Who has got the cure for the sit-at-home blues? Ask Dr Grabthar. Now with bigger, easier to read font!

Thursday, May 18, 2006

It’s the rain that makes them crazy…

Being all cooped up indoors makes people nuts. I know our cats get all loopy. So perhaps it’s all of the recent bad weather here in Wellington that has made some people flip their lids.


First let’s talk advertising. I spoke a little while ago about Jerk-vertising (ads that seem to say “buy our product, become a jerk”). The new Lift PlusSharpen Up” ads are the latest in the Jerk-vertising trend.

They always were cutting it pretty close, but the latest “prank’ where the gang trick a female flatmate into walking naked into the living room…?


This is verging on sexual assault. I suggest you try it on your female flatmate and see how funny she thinks it is. Actually better make it a thought experiment.

And then, an ad for the new Toyota RAV has been pulled by the Advertising Standards Complaints Board.

The board found the advertisement breached three principles in its code of ethics:

  • that advertisements should be prepared with a due sense of social responsibility,
  • should not contain anything likely to cause serious or widespread offence, and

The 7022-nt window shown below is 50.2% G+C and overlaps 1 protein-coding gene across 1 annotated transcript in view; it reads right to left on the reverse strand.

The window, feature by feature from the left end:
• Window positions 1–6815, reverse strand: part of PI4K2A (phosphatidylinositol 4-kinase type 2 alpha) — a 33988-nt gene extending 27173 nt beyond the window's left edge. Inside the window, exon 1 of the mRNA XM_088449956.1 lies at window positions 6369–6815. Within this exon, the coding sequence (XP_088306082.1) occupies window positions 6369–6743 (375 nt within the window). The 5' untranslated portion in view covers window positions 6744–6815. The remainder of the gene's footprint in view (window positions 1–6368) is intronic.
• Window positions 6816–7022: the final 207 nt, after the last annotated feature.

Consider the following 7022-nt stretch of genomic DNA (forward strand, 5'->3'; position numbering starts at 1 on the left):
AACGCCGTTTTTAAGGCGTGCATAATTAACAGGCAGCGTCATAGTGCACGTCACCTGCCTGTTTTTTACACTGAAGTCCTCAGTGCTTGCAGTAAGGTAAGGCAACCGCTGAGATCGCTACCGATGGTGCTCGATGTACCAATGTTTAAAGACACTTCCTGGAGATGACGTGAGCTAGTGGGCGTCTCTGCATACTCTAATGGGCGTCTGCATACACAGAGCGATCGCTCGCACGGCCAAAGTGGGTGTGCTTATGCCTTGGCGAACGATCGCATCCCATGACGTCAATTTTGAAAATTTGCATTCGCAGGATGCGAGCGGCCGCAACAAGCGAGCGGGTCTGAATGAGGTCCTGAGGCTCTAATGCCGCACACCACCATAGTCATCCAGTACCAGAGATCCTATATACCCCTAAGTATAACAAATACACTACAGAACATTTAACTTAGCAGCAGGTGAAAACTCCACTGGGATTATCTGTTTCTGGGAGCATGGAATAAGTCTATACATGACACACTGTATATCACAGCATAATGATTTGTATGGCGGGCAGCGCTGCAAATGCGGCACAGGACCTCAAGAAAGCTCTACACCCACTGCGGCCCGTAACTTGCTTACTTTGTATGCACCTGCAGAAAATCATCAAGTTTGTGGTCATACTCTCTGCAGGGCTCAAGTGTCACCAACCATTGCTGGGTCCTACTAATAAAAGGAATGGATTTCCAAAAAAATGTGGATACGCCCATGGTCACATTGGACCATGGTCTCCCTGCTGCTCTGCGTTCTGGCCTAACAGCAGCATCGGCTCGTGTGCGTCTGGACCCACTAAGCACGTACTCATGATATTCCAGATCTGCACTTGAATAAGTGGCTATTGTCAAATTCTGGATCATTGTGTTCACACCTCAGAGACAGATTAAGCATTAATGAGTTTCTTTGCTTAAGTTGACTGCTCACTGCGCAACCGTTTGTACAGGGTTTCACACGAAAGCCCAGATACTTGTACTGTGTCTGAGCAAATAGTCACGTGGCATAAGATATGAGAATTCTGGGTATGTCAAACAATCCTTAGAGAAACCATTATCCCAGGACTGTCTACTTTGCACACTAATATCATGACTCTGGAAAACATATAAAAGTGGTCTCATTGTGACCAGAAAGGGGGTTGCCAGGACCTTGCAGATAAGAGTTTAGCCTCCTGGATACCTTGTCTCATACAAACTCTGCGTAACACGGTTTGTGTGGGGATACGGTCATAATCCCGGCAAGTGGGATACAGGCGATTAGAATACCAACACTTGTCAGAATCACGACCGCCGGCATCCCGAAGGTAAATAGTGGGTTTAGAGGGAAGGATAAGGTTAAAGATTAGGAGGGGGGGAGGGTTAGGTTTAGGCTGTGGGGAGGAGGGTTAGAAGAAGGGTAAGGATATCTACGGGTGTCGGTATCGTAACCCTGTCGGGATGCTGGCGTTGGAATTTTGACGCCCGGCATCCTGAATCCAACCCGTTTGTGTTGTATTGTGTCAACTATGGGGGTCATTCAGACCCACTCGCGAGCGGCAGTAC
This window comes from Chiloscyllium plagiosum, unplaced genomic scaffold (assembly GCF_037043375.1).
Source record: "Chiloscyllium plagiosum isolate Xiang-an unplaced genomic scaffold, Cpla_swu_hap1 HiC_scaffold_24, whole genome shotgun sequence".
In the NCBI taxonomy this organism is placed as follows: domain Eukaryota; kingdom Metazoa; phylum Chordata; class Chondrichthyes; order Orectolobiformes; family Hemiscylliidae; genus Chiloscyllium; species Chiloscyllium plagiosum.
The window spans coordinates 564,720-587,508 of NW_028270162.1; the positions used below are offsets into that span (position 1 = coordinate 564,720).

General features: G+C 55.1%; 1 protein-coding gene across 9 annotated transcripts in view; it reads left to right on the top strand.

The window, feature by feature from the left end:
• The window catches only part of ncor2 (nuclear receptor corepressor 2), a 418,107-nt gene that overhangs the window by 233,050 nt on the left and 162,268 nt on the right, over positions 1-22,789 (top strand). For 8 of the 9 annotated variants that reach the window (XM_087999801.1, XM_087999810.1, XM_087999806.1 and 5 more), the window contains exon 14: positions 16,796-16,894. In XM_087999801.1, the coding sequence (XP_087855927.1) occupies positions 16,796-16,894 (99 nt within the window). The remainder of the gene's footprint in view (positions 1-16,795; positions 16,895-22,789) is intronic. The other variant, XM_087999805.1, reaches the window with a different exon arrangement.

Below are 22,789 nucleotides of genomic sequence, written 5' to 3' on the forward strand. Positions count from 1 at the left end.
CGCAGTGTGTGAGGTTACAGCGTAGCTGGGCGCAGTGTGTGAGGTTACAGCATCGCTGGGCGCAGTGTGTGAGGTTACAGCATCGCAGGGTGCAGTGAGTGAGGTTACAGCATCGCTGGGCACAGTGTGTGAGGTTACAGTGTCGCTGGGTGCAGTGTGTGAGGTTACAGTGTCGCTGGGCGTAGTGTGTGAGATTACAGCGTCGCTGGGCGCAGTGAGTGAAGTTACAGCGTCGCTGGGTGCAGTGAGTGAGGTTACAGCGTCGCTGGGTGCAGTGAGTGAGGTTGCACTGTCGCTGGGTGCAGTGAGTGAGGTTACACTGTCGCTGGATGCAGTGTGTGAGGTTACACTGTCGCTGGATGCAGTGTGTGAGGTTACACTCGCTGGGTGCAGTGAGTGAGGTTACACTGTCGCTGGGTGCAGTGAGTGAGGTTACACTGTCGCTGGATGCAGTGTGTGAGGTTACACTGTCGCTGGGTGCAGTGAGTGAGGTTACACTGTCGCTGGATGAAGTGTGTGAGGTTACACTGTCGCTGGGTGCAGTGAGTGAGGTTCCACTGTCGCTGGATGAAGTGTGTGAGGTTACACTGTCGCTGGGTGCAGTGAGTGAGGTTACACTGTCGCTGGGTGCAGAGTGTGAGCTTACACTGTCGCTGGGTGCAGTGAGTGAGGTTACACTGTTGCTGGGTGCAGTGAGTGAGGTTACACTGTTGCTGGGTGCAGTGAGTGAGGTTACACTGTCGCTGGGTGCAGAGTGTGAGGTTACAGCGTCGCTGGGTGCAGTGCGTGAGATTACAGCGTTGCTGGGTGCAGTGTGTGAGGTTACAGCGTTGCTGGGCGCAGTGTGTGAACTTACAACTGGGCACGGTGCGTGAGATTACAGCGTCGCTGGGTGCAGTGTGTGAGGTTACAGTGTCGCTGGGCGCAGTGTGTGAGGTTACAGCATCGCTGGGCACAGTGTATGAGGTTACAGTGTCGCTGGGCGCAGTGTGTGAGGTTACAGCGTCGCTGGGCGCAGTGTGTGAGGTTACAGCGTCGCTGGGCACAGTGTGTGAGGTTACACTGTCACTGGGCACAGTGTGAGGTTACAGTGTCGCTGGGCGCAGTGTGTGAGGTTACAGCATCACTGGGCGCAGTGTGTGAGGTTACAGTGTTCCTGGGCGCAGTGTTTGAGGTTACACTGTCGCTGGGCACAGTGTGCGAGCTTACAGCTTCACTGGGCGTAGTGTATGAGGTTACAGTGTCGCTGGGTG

• should not contain dangerous practices which encourage a disregard for safety.

The 17 complaints received about the ad included that the ad “would be disturbing to some children to see a ‘mother’ and ‘father’ trying to hurt each other”

I had no real beef with the ad, but I can understand why an ad that shows a man trying to kill his wife was pulled. Self-appointed Political Correctness Eradicator Wayne Mapp couldn’t:

"It's a killjoy attitude that's so typical of the politically correct. Don't they realise it's a spoof?"

Who is “they” Wayne? The children? And does it matter when it clearly breaks the code of ethics? And what else can we show as long as it is a “spoof”.

In other news:

Hurricanes attack coach Aussie McLean should know more than most after long stints with the Crusaders and Canterbury.

But, surprisingly, McLean believes home advantage is more legend than fact. At least he did BEFORE the game against the Waratahs in Sydney:

"You play on green grass with white paint and goalposts at either end and you don't play anywhere other than on the rugby field," he said. “…but whether it makes any difference to the result I couldn't really say. It's more myth than anything else."

Statistics, unfortunately, don’t bear him out. Home ground advantage is well documented and studied. While it varies in effect from sport to sport (and indeed from team to team) playing at home has a positive effect on your score. The Champions League believes in it with a home goal being worth one competition point and an away goal being worth two.

This is not to say that your team will win all of its home games. Just that your average score at home will be better than your average away score.

This week Hurricanes’ Head Coach Colin Cooper said that he wondered about “home town pressure”. But surely the Hurricanes think that “you don't play anywhere other than on the rugby field” (see above).

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